Following the withdrawal of the Japanese, Taiwan became part of the Republic of China (ROC), the state founded on the Chinese mainland in 1911 when the last emperor was overthrown by Sun Yat-sen and his supporters. After World War II, the ROC’s president was Chiang Kai-shek, leader of the KMT (Chinese Nationalist Party). Unfortunately, the man Chiang chose to govern Taiwan made a bad situation worse. The economy was mismanaged, and there was massive corruption.
By 1947 many Taiwanese were angry at the new regime, and a riot in Taipei – triggered when a mob intervened to stop government agents beating a woman who’d been selling untaxed cigarettes – turned into a full-scale uprising. The governor played for time and waited for reinforcements. When they arrived, thousands of people – some were actively opposed to the KMT, but many were innocent – were massacred in what’s known as the 2-28 Incident (so called because protesters attacked government offices on February 28).
Meanwhile on the mainland, the KMT were losing ground to Mao Zedong’s Communists. In December 1949, Chiang relocated to Taiwan – no part of which had fallen to the Communists – having already sent his son, the ROC’s gold reserves, and China’s finest artistic and historical treasures. Over 1.5 million mainland Chinese followed Chiang, and an ROC regime which claimed to be the legitimate government of all China was set up in Taipei. No dissent was permitted; until the 1970s, opponents were routinely locked up or executed.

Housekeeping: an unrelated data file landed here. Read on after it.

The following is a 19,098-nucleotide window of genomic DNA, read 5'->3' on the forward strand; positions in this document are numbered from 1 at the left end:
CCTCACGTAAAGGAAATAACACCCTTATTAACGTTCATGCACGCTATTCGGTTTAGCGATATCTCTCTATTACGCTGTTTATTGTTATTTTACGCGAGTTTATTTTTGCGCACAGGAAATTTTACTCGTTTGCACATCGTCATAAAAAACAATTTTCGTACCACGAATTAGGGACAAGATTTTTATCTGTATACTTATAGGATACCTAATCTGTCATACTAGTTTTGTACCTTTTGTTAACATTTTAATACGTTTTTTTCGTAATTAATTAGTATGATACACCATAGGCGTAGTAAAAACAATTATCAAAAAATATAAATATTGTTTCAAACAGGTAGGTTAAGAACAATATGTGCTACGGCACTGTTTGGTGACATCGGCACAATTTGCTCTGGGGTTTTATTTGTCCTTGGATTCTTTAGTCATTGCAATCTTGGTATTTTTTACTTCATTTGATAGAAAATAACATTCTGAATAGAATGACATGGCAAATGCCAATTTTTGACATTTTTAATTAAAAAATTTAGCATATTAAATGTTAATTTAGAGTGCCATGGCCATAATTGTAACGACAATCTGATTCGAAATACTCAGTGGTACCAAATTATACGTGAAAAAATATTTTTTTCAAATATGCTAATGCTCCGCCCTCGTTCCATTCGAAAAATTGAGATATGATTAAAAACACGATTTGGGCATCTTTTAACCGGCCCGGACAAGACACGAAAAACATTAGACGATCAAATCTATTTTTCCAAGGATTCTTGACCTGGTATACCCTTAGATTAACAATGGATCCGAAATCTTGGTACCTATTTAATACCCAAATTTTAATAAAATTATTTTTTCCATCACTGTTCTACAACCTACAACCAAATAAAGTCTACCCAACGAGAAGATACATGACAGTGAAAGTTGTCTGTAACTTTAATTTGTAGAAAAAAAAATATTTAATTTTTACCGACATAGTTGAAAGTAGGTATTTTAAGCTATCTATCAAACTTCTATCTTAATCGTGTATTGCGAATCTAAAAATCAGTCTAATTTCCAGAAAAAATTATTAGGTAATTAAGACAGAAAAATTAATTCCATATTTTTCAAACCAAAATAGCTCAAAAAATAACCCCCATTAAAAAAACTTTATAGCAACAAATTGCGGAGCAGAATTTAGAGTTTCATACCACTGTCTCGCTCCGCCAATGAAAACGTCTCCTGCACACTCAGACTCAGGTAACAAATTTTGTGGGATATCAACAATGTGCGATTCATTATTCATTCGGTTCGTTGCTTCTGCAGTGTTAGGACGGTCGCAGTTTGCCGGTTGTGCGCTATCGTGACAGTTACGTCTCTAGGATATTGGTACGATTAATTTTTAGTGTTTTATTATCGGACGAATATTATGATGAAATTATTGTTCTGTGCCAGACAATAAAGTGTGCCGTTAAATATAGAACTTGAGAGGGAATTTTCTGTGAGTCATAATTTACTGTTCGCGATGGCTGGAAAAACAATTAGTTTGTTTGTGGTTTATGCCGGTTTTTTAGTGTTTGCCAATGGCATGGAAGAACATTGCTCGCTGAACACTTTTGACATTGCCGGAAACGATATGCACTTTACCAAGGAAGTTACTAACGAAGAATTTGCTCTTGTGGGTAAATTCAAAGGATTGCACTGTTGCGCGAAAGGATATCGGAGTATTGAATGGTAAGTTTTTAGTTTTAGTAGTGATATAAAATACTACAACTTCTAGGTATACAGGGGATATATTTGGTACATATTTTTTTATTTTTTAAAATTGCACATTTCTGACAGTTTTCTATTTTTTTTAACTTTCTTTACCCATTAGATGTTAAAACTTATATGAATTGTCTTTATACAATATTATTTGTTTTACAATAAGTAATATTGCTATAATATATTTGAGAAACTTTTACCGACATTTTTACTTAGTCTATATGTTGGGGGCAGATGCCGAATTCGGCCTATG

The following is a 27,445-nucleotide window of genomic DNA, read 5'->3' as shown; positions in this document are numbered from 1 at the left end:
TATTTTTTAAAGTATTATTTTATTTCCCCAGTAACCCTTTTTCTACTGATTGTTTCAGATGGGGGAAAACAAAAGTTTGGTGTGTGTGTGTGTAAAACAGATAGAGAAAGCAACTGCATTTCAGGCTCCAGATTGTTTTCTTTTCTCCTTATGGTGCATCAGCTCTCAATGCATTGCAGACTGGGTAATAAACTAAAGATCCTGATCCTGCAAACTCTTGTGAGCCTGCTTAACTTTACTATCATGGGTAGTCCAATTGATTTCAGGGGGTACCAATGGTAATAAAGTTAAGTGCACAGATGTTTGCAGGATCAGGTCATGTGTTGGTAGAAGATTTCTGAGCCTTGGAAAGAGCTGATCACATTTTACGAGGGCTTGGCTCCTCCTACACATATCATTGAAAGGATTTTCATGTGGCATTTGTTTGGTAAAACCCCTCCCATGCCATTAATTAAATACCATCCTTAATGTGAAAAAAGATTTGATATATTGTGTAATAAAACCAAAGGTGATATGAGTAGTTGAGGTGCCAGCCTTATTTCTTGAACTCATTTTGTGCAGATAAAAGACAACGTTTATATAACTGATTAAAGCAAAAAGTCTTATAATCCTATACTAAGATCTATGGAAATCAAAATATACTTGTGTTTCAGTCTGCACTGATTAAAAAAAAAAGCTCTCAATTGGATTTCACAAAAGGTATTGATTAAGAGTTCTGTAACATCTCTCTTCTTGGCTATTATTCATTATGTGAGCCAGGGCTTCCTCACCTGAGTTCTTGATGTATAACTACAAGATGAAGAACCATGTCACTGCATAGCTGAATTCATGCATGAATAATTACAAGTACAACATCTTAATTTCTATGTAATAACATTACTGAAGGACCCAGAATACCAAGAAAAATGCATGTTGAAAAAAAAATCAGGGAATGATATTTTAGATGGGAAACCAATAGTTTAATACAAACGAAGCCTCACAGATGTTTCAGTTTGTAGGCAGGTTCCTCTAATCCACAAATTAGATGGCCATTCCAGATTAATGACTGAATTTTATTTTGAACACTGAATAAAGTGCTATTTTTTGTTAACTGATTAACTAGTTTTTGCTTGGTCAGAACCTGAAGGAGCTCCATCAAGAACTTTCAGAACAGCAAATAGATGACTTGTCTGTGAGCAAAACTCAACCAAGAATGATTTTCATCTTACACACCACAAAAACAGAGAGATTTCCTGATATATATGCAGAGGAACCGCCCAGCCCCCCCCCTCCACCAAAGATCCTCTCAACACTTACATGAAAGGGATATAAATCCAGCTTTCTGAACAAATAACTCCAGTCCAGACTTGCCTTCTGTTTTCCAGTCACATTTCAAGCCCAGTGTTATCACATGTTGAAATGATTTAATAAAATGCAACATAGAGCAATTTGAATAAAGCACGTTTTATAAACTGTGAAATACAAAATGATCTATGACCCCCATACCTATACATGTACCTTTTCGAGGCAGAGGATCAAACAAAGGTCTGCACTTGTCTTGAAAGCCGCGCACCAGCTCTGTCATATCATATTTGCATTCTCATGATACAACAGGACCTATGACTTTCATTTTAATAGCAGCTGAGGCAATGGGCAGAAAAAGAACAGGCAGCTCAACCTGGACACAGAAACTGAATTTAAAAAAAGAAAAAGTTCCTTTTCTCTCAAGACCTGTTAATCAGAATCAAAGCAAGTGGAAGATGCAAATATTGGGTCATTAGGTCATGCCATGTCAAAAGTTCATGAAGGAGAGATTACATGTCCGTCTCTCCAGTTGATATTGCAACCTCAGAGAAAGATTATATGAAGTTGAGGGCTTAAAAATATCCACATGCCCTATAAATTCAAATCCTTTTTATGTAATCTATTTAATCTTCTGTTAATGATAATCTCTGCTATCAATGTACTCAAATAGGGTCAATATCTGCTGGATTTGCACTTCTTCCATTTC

Conscious that their failure to improve the lot of China’s impoverished rural population was one reason the KMT had lost the mainland, the new regime launched a land reform program since hailed by experts the world over as a great success. Farmers enjoyed greater security, and many former landowners used the compensation they received to set up factories. Sugar, the no. 1 export between the 1920s and 1950s, was soon overtaken by manufacturing.
As the island prospered, Taiwanese people began buying electric rice cookers and refrigerators. Between 1950 and 1970, the population almost doubled to 14.6 million. On the streets, motorcycles and cars replaced bicycles and ox carts.
Taiwan since 1975